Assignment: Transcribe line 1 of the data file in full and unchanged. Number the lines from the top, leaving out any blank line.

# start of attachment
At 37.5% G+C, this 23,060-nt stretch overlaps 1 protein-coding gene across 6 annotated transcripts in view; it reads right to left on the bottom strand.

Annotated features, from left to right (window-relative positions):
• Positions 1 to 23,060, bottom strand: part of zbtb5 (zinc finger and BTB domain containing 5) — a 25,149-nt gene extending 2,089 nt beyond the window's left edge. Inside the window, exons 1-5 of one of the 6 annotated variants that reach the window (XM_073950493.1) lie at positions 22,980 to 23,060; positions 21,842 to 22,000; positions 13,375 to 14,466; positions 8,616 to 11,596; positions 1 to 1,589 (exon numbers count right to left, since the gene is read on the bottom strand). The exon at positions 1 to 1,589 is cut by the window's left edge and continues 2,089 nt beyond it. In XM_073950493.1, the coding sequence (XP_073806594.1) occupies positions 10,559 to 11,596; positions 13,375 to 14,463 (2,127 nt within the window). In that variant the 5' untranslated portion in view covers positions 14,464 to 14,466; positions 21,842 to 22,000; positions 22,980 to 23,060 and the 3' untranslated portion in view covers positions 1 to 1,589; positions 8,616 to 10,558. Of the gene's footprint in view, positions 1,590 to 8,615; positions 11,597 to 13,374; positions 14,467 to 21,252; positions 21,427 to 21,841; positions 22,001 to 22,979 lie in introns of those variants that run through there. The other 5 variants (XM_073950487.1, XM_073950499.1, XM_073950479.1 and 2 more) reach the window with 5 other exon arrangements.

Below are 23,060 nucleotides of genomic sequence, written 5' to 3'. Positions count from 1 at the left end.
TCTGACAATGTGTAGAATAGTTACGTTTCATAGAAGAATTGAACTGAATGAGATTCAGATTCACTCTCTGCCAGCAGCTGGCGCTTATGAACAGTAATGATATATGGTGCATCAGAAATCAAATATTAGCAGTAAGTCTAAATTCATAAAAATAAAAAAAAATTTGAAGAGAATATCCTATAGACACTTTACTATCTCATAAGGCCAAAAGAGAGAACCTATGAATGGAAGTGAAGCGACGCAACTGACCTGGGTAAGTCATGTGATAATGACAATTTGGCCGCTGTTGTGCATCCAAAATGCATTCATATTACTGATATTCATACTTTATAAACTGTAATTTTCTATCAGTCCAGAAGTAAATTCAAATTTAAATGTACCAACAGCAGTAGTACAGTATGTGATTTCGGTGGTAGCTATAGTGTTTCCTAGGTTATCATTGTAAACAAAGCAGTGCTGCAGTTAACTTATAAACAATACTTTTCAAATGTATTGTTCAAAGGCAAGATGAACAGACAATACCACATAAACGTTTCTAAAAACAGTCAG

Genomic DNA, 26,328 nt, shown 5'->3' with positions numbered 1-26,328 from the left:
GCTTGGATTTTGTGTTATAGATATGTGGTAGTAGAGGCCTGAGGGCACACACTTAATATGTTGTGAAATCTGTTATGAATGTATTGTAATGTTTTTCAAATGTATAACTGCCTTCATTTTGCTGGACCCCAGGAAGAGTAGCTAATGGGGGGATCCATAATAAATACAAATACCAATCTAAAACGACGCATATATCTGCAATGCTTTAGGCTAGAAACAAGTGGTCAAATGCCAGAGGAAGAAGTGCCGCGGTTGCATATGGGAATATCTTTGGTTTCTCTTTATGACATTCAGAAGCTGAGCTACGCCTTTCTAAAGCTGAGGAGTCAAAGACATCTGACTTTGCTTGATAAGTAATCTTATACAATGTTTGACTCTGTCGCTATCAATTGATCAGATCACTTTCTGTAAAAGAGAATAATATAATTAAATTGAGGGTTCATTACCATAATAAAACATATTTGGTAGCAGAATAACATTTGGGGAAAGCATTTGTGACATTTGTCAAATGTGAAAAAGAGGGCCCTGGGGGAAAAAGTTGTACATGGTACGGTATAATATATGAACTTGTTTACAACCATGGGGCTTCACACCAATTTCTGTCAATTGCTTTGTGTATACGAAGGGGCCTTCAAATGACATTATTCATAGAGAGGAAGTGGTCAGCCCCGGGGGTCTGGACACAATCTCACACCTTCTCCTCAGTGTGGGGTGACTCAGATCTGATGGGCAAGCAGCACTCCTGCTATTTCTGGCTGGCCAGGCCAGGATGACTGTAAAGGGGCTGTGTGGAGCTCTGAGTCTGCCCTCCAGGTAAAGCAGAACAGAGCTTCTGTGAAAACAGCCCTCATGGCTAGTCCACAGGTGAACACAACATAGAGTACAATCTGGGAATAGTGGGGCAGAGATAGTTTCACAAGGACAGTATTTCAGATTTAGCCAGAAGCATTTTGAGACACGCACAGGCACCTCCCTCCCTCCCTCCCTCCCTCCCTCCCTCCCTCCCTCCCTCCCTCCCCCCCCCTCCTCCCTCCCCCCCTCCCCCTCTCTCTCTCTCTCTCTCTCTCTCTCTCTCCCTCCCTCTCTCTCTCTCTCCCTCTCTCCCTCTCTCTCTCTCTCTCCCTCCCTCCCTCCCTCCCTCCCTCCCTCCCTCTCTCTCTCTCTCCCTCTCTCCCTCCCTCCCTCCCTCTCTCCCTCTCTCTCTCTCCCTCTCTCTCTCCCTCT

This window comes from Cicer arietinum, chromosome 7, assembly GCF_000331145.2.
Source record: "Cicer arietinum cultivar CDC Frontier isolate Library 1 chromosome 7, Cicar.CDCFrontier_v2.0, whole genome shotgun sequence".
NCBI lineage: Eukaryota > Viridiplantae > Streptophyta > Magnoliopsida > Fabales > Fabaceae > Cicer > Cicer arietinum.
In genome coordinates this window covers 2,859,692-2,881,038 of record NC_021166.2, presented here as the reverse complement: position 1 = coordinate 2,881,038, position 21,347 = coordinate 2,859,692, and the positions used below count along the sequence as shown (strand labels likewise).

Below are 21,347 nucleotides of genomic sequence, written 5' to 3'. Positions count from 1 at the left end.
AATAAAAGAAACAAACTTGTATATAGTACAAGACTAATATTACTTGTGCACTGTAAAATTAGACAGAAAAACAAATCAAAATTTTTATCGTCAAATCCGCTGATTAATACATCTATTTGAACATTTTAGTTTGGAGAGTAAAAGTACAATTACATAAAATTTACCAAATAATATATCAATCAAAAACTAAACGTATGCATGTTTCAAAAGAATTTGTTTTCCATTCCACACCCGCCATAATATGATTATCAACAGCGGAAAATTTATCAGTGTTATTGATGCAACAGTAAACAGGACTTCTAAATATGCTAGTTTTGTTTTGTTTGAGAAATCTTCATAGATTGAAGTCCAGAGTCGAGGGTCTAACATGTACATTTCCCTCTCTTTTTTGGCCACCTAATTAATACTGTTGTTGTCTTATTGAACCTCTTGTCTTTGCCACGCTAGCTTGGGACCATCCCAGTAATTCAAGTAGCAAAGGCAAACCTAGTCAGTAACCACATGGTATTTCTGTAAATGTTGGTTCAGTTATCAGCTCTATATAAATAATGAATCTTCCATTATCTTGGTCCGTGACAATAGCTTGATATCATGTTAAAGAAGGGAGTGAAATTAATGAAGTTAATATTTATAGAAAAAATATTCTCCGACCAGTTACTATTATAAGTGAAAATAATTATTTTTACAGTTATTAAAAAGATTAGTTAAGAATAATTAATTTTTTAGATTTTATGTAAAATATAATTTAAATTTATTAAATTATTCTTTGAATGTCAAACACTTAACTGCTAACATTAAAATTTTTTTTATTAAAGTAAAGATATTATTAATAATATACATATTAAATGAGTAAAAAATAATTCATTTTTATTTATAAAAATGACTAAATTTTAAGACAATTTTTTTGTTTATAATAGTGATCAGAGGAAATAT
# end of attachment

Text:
At 37.5% G+C, this 23,060-nt stretch overlaps 1 protein-coding gene across 6 annotated transcripts in view; it reads right to left on the bottom strand.